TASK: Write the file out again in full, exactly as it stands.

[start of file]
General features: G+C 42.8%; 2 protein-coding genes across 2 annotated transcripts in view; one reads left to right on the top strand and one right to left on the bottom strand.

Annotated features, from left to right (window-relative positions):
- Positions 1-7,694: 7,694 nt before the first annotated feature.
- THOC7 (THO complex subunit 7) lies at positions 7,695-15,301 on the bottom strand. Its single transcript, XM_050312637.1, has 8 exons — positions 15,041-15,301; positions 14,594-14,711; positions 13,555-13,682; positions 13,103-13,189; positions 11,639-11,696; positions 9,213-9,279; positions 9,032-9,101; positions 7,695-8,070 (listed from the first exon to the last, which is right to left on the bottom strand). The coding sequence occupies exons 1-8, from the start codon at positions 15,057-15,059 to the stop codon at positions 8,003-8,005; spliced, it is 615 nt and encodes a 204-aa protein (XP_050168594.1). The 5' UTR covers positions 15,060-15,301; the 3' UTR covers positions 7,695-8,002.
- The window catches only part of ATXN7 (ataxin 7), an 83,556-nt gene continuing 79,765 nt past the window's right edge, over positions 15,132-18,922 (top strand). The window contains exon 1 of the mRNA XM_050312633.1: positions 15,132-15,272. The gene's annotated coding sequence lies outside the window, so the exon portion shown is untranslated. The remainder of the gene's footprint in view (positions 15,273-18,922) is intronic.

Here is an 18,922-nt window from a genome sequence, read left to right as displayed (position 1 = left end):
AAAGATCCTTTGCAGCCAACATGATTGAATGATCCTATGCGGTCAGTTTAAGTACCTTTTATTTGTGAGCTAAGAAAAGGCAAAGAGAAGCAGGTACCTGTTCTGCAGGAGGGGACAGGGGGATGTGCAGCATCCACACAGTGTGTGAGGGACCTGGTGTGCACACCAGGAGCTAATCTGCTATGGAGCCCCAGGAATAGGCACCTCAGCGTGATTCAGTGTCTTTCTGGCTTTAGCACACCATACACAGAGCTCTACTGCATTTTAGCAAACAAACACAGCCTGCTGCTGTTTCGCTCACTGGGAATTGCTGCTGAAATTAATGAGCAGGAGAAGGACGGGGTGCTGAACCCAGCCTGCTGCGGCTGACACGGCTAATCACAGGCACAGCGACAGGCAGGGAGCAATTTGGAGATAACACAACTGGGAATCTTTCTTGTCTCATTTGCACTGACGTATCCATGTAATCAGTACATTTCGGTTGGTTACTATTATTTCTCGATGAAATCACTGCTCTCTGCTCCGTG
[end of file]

General features: G+C 42.8%; 2 protein-coding genes across 2 annotated transcripts in view; one reads left to right on the top strand and one right to left on the bottom strand.

Annotated features, from left to right (window-relative positions):
- Positions 1-7,694: 7,694 nt before the first annotated feature.
- THOC7 (THO complex subunit 7) lies at positions 7,695-15,301 on the bottom strand. Its single transcript, XM_050312637.1, has 8 exons — positions 15,041-15,301; positions 14,594-14,711; positions 13,555-13,682; positions 13,103-13,189; positions 11,639-11,696; positions 9,213-9,279; positions 9,032-9,101; positions 7,695-8,070 (listed from the first exon to the last, which is right to left on the bottom strand). The coding sequence occupies exons 1-8, from the start codon at positions 15,057-15,059 to the stop codon at positions 8,003-8,005; spliced, it is 615 nt and encodes a 204-aa protein (XP_050168594.1). The 5' UTR covers positions 15,060-15,301; the 3' UTR covers positions 7,695-8,002.
- The window catches only part of ATXN7 (ataxin 7), an 83,556-nt gene continuing 79,765 nt past the window's right edge, over positions 15,132-18,922 (top strand). The window contains exon 1 of the mRNA XM_050312633.1: positions 15,132-15,272. The gene's annotated coding sequence lies outside the window, so the exon portion shown is untranslated. The remainder of the gene's footprint in view (positions 15,273-18,922) is intronic.

Here is an 18,922-nt window from a genome sequence, read left to right as displayed (position 1 = left end):
AAAGATCCTTTGCAGCCAACATGATTGAATGATCCTATGCGGTCAGTTTAAGTACCTTTTATTTGTGAGCTAAGAAAAGGCAAAGAGAAGCAGGTACCTGTTCTGCAGGAGGGGACAGGGGGATGTGCAGCATCCACACAGTGTGTGAGGGACCTGGTGTGCACACCAGGAGCTAATCTGCTATGGAGCCCCAGGAATAGGCACCTCAGCGTGATTCAGTGTCTTTCTGGCTTTAGCACACCATACACAGAGCTCTACTGCATTTTAGCAAACAAACACAGCCTGCTGCTGTTTCGCTCACTGGGAATTGCTGCTGAAATTAATGAGCAGGAGAAGGACGGGGTGCTGAACCCAGCCTGCTGCGGCTGACACGGCTAATCACAGGCACAGCGACAGGCAGGGAGCAATTTGGAGATAACACAACTGGGAATCTTTCTTGTCTCATTTGCACTGACGTATCCATGTAATCAGTACATTTCGGTTGGTTACTATTATTTCTCGATGAAATCACTGCTCTCTGCTCCGTG